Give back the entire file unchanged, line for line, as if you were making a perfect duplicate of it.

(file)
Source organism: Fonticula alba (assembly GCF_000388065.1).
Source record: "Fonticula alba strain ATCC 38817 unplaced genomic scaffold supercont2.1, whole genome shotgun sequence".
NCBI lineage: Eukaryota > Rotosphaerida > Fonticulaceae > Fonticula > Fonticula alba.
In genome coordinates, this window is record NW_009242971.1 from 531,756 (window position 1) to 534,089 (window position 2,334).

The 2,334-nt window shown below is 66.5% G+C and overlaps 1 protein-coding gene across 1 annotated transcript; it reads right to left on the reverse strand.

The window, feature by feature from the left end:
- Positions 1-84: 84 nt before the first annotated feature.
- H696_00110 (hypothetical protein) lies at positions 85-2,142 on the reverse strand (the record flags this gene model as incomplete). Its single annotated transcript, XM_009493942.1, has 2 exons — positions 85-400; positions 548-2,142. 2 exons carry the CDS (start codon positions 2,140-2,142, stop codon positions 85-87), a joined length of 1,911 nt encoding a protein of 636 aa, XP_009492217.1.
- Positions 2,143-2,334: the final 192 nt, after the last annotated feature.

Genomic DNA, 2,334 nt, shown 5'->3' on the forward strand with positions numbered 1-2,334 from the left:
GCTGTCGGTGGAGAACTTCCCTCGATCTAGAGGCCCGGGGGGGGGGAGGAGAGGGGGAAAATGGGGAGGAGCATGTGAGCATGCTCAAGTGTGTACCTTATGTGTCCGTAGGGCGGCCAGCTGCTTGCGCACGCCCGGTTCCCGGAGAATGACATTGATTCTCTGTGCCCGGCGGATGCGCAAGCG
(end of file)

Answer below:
Source organism: Fonticula alba (assembly GCF_000388065.1).
Source record: "Fonticula alba strain ATCC 38817 unplaced genomic scaffold supercont2.1, whole genome shotgun sequence".
NCBI lineage: Eukaryota > Rotosphaerida > Fonticulaceae > Fonticula > Fonticula alba.
In genome coordinates, this window is record NW_009242971.1 from 531,756 (window position 1) to 534,089 (window position 2,334).

The 2,334-nt window shown below is 66.5% G+C and overlaps 1 protein-coding gene across 1 annotated transcript; it reads right to left on the reverse strand.

The window, feature by feature from the left end:
- Positions 1-84: 84 nt before the first annotated feature.
- H696_00110 (hypothetical protein) lies at positions 85-2,142 on the reverse strand (the record flags this gene model as incomplete). Its single annotated transcript, XM_009493942.1, has 2 exons — positions 85-400; positions 548-2,142. 2 exons carry the CDS (start codon positions 2,140-2,142, stop codon positions 85-87), a joined length of 1,911 nt encoding a protein of 636 aa, XP_009492217.1.
- Positions 2,143-2,334: the final 192 nt, after the last annotated feature.

Genomic DNA, 2,334 nt, shown 5'->3' on the forward strand with positions numbered 1-2,334 from the left:
GCTGTCGGTGGAGAACTTCCCTCGATCTAGAGGCCCGGGGGGGGGGAGGAGAGGGGGAAAATGGGGAGGAGCATGTGAGCATGCTCAAGTGTGTACCTTATGTGTCCGTAGGGCGGCCAGCTGCTTGCGCACGCCCGGTTCCCGGAGAATGACATTGATTCTCTGTGCCCGGCGGATGCGCAAGCG